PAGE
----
Republicans have made reducing the deficit their cause célèbre, but a failure to boost the debt ceiling could make the GOP’s policy goals that much harder to accomplish.
Without a debt limit increase by the Treasury’s Aug. 2 deadline, budget experts say the country’s budget woes could actually get worse by raising borrowing costs.
“Paradoxically, not raising the debt limit could make the deficit worse,” said Jerome Powell, a former Treasury official in the George H.W. Bush administration and now a visiting scholar at the Bipartisan Policy Center.
Republicans, in particular, could suffer in two ways: They could lose their leverage to force spending cuts that might reduce the deficit, and they are likely to take the political hit for the higher interest rates that would follow an unwillingness or inability to raise the debt ceiling.
Senate Minority Leader Mitch McConnell (R-Ky.) acknowledged as much in a Wednesday radio interview on the “Laura Ingraham Show.”
“The reason default is no better an idea today than when Newt Gingrich tried it in 1995 is that it destroys your brand and would give the president an opportunity to blame Republicans for a bad economy,” McConnell said.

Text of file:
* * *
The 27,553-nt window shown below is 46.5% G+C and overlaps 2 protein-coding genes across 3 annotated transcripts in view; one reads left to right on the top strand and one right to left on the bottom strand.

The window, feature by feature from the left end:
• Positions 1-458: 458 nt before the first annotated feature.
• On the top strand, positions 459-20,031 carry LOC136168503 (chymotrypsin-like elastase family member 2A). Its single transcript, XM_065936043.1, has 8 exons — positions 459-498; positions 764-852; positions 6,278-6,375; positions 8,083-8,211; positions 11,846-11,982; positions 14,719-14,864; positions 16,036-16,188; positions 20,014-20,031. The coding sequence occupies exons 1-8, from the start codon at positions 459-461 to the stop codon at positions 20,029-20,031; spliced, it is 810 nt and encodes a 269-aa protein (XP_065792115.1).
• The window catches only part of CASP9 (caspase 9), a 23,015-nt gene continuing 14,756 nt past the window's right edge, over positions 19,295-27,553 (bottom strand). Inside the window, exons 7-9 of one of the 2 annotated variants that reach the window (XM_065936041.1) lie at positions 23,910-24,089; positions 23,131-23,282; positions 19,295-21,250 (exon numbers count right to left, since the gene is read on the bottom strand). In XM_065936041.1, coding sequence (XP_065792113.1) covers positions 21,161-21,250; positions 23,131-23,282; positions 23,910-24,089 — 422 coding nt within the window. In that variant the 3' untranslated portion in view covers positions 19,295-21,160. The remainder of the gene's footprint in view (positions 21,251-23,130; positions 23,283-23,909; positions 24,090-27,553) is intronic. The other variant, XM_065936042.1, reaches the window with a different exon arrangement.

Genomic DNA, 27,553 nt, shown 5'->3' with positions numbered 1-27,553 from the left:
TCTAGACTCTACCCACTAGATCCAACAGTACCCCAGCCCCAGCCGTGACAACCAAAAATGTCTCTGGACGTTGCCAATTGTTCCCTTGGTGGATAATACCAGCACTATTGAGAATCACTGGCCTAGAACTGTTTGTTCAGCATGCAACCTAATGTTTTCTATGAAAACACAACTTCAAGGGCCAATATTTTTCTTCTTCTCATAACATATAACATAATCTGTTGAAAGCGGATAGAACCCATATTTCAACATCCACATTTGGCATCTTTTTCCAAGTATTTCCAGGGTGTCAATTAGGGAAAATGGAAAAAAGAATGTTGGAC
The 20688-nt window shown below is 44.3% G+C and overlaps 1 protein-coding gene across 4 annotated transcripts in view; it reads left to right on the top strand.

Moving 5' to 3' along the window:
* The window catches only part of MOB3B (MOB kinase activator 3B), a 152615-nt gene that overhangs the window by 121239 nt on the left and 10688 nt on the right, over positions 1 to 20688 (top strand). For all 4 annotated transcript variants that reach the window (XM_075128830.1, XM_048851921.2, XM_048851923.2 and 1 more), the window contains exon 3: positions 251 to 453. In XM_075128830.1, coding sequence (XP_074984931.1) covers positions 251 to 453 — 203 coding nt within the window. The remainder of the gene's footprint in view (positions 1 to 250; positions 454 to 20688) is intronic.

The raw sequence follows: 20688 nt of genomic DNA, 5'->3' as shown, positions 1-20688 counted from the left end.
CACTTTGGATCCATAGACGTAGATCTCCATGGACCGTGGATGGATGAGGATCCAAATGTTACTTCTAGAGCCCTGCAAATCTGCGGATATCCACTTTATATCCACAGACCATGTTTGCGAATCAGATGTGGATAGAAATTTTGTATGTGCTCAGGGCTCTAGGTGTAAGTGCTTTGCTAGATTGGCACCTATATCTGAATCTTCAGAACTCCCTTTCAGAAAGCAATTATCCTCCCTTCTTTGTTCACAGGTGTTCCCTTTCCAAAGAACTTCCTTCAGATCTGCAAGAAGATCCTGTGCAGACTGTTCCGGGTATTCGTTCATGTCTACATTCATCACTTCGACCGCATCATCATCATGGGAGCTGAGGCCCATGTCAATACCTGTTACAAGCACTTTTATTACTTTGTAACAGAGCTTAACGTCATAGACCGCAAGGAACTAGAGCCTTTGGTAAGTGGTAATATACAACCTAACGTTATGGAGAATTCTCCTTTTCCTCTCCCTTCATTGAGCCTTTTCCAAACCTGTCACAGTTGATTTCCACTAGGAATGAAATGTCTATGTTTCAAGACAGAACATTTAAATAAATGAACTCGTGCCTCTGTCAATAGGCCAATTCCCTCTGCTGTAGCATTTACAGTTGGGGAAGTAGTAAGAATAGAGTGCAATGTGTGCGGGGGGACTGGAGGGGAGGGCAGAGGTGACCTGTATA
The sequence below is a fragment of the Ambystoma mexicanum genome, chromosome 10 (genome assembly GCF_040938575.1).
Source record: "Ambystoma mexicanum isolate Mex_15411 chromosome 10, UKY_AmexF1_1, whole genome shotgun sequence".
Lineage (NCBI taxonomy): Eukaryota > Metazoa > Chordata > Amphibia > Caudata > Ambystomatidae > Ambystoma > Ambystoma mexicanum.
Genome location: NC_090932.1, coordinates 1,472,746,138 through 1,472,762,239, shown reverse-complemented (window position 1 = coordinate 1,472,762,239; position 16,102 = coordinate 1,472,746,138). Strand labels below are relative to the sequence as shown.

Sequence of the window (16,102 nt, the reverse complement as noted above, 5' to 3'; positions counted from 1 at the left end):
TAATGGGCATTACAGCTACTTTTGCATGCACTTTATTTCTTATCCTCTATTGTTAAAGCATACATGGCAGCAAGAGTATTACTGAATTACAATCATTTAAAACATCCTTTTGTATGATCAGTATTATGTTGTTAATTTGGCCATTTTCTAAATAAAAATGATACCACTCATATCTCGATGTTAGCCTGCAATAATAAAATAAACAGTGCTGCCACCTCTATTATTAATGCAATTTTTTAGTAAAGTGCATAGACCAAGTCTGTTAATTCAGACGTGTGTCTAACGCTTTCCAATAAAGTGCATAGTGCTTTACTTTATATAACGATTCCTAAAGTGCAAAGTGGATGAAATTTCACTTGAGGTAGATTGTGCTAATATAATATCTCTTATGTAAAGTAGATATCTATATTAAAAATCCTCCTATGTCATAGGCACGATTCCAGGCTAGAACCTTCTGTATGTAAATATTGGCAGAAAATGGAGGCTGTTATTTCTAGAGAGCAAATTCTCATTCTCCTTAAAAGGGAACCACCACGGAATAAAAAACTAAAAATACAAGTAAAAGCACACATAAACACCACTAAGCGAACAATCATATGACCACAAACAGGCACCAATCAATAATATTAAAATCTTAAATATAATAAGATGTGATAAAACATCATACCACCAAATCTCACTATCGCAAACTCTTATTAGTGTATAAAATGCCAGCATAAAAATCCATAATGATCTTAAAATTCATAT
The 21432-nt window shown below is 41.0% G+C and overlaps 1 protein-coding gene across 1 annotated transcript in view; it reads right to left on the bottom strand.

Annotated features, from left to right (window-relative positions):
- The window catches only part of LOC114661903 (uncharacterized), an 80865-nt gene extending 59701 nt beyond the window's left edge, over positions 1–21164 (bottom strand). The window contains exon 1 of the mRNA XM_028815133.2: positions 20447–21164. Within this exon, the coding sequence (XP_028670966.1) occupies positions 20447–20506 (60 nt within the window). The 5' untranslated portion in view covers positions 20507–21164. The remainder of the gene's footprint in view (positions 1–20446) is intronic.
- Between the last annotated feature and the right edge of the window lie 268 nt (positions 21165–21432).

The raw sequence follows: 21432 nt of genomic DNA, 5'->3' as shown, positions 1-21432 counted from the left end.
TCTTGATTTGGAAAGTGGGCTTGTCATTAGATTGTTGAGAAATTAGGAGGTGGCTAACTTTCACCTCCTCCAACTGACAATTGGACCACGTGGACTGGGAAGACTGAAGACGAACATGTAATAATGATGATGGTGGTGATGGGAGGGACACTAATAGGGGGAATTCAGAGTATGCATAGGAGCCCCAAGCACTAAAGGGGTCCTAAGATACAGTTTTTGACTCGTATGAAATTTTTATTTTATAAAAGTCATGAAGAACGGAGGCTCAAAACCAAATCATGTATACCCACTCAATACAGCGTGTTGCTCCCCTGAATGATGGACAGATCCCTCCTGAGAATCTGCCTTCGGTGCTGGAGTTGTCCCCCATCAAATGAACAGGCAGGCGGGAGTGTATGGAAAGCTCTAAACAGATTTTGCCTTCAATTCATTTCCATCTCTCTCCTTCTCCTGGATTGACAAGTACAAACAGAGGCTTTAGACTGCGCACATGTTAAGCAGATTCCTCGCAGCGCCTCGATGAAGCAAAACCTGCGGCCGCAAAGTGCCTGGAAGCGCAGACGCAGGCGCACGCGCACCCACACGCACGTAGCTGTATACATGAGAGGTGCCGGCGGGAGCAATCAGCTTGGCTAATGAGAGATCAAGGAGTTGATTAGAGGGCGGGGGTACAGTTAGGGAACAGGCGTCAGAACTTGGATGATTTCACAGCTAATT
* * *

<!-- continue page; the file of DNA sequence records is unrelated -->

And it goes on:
It appears that calculus was behind McConnell’s decision to unveil a Plan B that would essentially put the burden of raising the debt limit on President Barack Obama. Under the plan, Obama would get the authority to raise the debt limit in three installments, unless Congress passes a resolution of disapproval and can overcome a presidential veto with a supermajority. The proposal would also require Obama to propose spending cuts, but the debt ceiling increase would take place regardless of whether Congress enacts the cuts.
Part of McConnell’s — and Speaker John Boehner’s (R-Ohio) — problem is that some of his rank and file are dubious of the Treasury deadline. But those Members are also the ones who have seized on the issue of deficit reduction as a politically winning one. Several freshman Senate Republicans have argued that Democrats and the White House have resorted to scare tactics to win over public opinion.
“I am a little bit cynical about the scare mongering and putting America’s back up against this Aug. 2 deadline just to get an increase in the American credit card,” Sen. Ron Johnson (R-Wis.) said Thursday.
Johnson’s attitude is shared by several other freshmen, including House Republicans who won their seats in a wave election based on cutting Washington spending, which they believe is out of control and weighing down the economy.
Rep. Elijah Cummings, D-Md., right, hugs Harold Schaitberger, General President of the International Association of Fire Fighters, after the Congressman spoke at the IAFF's Legislative Conference General Session at the Hyatt Regency on Capitol Hill, March 9, 2015. The day featured addresses by members of Congress and Vice President Joe Biden.